loadGoogleMaps React component

September 18, 2017 | Javascript, Personal Projects, React

loadGoogleMaps is a small React component which loads Google Maps in a manner more consistent with the React ecosystem. I used a few different npm packages prior to this and they seemed to be overly complex.

Instead of hardcoding the Google Maps url into our index.html file, we set our API key somewhere in our app ( in a constants file, perhaps ) and pass that value to the loadGoogleMaps function, along with an array of Google Maps libraries we want to load.

Call it when our application mounts for the first time:

And presto! You’re all set to start using Google Maps in your React app. Currently available as a Gist here and you’ll need to install the little-loader and query-string packages manually but I might refactor into an actual npm package at some point.

 

React component generator

July 4, 2017 | Javascript, Web Development

Someone recently asked me if there was a way to generate React components. While there are plenty of generators to create full React projects (such as using Yeoman or create-react-app), there aren’t any tools (that I’m aware of) for quickly building out a new, blank component.

This inspired my curiosity, so I spent the better part of an afternoon building out a Node CLI app to quickly generate components. The tool, react-gc, accepts one argument, the component name, but also has flags for additional options, including specifying the directory path ( if you don’t want to create the component in the current directory ), specifying whether the component is basic or stateful, and including the Redux function mapStateToProps and mapDispatchToProps.

I originally built the CLI using more of the Node fs-extra  API for reading, writing, and copying files using Promises instead of callbacks, but it seemed to be throwing a lot of errors. Aside from that, building the templates as strings in a JS file and exporting them to the CLI made it much easier to manipulate how the templates are built.

Check out the repository on Github here.

If you’re interested in building CLIs for Node, check out the tutorial I followed, written by Tim Pettersen.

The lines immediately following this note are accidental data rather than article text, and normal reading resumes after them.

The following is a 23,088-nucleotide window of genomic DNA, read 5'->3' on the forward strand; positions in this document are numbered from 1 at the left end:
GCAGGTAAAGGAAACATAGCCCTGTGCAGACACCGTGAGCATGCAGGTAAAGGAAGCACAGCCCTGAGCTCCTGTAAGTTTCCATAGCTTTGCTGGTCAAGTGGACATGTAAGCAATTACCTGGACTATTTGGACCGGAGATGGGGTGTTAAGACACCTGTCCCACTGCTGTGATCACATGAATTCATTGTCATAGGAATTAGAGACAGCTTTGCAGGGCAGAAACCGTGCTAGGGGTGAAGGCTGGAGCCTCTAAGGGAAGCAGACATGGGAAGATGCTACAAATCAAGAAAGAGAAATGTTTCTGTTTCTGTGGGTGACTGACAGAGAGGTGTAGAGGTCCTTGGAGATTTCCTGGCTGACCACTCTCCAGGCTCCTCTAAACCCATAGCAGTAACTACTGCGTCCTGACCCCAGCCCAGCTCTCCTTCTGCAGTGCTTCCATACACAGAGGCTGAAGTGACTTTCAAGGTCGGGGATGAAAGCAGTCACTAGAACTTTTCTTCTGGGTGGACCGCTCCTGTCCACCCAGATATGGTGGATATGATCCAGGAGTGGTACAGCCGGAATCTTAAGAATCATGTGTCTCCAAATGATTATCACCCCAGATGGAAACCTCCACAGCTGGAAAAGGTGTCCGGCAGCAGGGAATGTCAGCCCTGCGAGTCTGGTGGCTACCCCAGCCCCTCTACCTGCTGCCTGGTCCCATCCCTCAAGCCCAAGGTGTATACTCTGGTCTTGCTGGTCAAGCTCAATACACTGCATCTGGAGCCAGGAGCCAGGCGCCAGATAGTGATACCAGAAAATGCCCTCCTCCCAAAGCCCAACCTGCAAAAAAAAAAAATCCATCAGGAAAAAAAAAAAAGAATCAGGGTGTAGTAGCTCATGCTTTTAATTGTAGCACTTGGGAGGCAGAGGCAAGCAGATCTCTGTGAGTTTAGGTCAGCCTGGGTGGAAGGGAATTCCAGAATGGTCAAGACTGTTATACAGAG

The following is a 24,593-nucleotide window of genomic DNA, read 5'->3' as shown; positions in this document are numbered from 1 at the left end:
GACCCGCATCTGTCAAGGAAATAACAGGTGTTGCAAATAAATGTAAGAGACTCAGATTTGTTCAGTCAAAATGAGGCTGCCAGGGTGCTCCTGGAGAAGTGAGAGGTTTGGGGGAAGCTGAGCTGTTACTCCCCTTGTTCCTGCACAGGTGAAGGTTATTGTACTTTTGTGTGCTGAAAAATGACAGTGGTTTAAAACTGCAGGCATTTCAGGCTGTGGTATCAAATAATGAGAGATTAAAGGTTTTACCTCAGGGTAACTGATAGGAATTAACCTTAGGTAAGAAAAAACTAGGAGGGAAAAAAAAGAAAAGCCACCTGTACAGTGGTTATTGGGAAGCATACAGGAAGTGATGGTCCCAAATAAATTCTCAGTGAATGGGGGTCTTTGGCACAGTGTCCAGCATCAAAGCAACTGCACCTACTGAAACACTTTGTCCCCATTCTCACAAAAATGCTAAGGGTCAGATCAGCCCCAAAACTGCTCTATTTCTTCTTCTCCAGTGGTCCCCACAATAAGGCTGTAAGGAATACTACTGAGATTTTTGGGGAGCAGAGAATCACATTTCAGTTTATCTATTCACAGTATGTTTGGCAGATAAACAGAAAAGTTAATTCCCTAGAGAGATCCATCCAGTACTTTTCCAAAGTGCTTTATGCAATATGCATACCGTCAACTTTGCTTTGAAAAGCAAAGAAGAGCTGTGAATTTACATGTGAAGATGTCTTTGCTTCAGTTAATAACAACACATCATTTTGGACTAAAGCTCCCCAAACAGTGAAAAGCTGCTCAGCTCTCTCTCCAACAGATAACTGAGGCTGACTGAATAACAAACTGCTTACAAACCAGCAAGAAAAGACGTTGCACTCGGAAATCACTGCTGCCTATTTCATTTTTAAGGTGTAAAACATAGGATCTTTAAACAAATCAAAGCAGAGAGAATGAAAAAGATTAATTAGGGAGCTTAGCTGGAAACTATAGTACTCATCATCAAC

Questions or comments? Leave ’em below or raise an issue on the repository!

 

Music Gear Share

A gear sharing app built with AngularJS and Rails

MusicGearShare is a Craig’s List style application where users can sign up and share their music equipment with each other, including anything ranging from instruments, accessories, sound equipment, and more. After signing up, users can search gear thats available to rent and messages each other to coordinate sharing and renting.

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Using AJAX and HandlebarsJS in Ruby on Rails

September 8, 2016 | Javascript, Ruby, Web Development

AJAX, HandlebarsJS, Rails Tutorial

In this post I’m going to show you how to create a simple single page Rails app using AJAX and HandlebarsJS. This is a great pattern to use for small, dynamic apps that’s quick and easy to implement.

You’ll need:
– Knowledge of Ruby, Ruby on Rails, Javascript, and JQuery
– The active_model_serializers gem, to serialize our model instances
JSONView Chrome Extension, to make any of our JSON rendered in the browser more readable
– A basic understanding of HandlebarsJS
– Some knowledge of how AJAX works

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Rails Project Management AJAX Refactor

Now with 100% more AJAX

ajax
No, not that AJAX.

About one month ago, I finished version 1 of Rails Project Management, my first full scale web application, for my Flatiron School Ruby on Rails assessment. My next assessment was to refactor the program with Javascript and implement dynamic features only possible through JQuery and a JSON API. I decided to focus on refactoring some of the CRU functionality for Projects, Tasks, Comments, and Notes so they use AJAX instead of full page refreshes. This project was also a great learning experience for using HandlebarsJS, a Javascript templating tool. While the “remote: true” pattern would have been easier, the assessment required that we not use it.

In this post I’ll do a deep dive into how and why I refactored each feature.

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